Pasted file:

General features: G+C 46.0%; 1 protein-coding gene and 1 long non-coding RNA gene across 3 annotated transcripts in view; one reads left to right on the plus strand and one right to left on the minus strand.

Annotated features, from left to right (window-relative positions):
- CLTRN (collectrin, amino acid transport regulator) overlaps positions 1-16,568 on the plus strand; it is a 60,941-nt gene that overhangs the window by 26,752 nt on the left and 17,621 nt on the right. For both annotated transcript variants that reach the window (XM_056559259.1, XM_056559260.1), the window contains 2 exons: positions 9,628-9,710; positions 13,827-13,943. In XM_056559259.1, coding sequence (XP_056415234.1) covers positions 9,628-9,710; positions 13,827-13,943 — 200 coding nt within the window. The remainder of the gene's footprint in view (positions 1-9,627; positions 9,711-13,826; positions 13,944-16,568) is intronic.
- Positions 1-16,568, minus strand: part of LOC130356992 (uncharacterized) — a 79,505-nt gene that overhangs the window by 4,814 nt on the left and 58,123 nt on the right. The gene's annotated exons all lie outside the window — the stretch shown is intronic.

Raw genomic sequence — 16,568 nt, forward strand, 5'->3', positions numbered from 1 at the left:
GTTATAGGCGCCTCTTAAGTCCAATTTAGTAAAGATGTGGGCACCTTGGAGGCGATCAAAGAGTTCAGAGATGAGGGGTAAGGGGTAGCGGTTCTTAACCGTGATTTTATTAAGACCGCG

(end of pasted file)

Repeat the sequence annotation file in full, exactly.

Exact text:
General features: G+C 46.0%; 1 protein-coding gene and 1 long non-coding RNA gene across 3 annotated transcripts in view; one reads left to right on the plus strand and one right to left on the minus strand.

Annotated features, from left to right (window-relative positions):
- CLTRN (collectrin, amino acid transport regulator) overlaps positions 1-16,568 on the plus strand; it is a 60,941-nt gene that overhangs the window by 26,752 nt on the left and 17,621 nt on the right. For both annotated transcript variants that reach the window (XM_056559259.1, XM_056559260.1), the window contains 2 exons: positions 9,628-9,710; positions 13,827-13,943. In XM_056559259.1, coding sequence (XP_056415234.1) covers positions 9,628-9,710; positions 13,827-13,943 — 200 coding nt within the window. The remainder of the gene's footprint in view (positions 1-9,627; positions 9,711-13,826; positions 13,944-16,568) is intronic.
- Positions 1-16,568, minus strand: part of LOC130356992 (uncharacterized) — a 79,505-nt gene that overhangs the window by 4,814 nt on the left and 58,123 nt on the right. The gene's annotated exons all lie outside the window — the stretch shown is intronic.

Raw genomic sequence — 16,568 nt, forward strand, 5'->3', positions numbered from 1 at the left:
GTTATAGGCGCCTCTTAAGTCCAATTTAGTAAAGATGTGGGCACCTTGGAGGCGATCAAAGAGTTCAGAGATGAGGGGTAAGGGGTAGCGGTTCTTAACCGTGATTTTATTAAGACCGCG